And here’s where things went from bad to worse. Because the attic leads you to the basement, which is where you encounter possibly the worst arcade sequence I’ve ever seen in an adventure game. Yes, sports fans, after twenty or so interesting adventure game puzzles, abruptly turns into … a rat shoot. Now, you can argue whether a sequence like this belongs in an adventure game at all. But I’d be hard-pressed to imagine anyone arguing that, even if such an action element should be allowed, it certainly shouldn’t be this hard. The rat shoot is just plain too difficult.

What follows is more disappointment. For the entire game, you have been repairing something called a “Muse Machine,” dutifully dragging various items you win on your journeys to the machine, part by part (the interface only allows you to carry one inventory item at a time). After shooting the rats (assuming you manage to get through the sequence without quitting in despair or disgust), you get the final piece of the Muse Machine. Excitedly, you race back to the machine for your final repair. You insert the piece, the machine starts humming and then … promptly blows up. Yes, blows up. That’s just a nasty trick to play on a gamer who’s been working so hard. Makes the whole game feel like a snipe hunt.

The game had one more obtuse, difficult puzzle, again involving an organ. My friend and I actually worked this one out, and the game did have an entertaining finale. Actually a literal finale–a musical number! But, in a final twist of the knife to the hapless gamer, in a game that featured the voices of Jim Belushi, Cher, and Steve Tyler, the only star who sings in the final number is … Jim Belushi. Now that’s just mean.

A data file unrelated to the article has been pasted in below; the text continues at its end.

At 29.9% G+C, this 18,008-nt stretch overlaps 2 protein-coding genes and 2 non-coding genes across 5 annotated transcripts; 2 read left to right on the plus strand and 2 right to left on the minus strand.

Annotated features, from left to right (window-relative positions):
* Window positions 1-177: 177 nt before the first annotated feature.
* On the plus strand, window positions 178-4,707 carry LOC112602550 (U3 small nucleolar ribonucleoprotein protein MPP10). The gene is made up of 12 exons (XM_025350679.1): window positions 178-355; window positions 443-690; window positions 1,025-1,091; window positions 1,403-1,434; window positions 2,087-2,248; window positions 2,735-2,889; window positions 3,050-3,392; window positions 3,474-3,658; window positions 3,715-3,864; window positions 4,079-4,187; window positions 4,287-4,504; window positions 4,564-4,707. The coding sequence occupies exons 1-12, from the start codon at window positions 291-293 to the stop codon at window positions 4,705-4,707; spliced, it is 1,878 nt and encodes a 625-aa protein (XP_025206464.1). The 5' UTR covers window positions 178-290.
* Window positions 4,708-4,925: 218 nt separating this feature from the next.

Sorry, Tribeca, I deserved better after struggling through 9.

Final Grade: C-

If you liked 9:
Watch: Willie Wonka and the Chocolate Factory
Read: I’m with the Band by Pamela Des Barres 
Play: Shivers

System Requirements:

Sound board
Windows 3.1 or Windows 95

5 MB disk space
256-color display
2X CD-ROM drive
Mac PowerPC System 7.5
16-bit, 44-kHz sound card

Ray Ivey

Ray Ivey

A gaming freakazoid, Ray enjoys games on all platforms. Also loves board games, mind games, and all puzzles. Co-wrote the Entertainment Tonight trivia game and designed puzzles for two Law & Order PC games. Also a movie freak, bookworm, and travel bug. Thinks games of all kinds are a highly underappreciated force for social good, not to mention mental and psychological health.   Ray's favorite adventures include the "Broken Sword" and "Journeyman Project" franchises, "The Dark Eye," "The Feeble Files," "Sanitarium," "Limbo," "Machinarium," "Riven," "The Neverhood," and "Azrael's Tear." His favorite non-adventures include the "Thief," "Uncharted," and "Ratchet & Clank" franchises, all of the Bioware RPGs, Skyrim, and Final Fantasy XII.   Ray writes about the movies for the Bryan/College Station Daily Eagle, which is the old-fashioned thing called a "newspaper." He's been on eight game shows. He's taught in seven countries and has visited twenty-one. His favorite classic movie star is Barbara Stanwyck and his favorite novel is "The Hotel New Hampshire" by John Irving.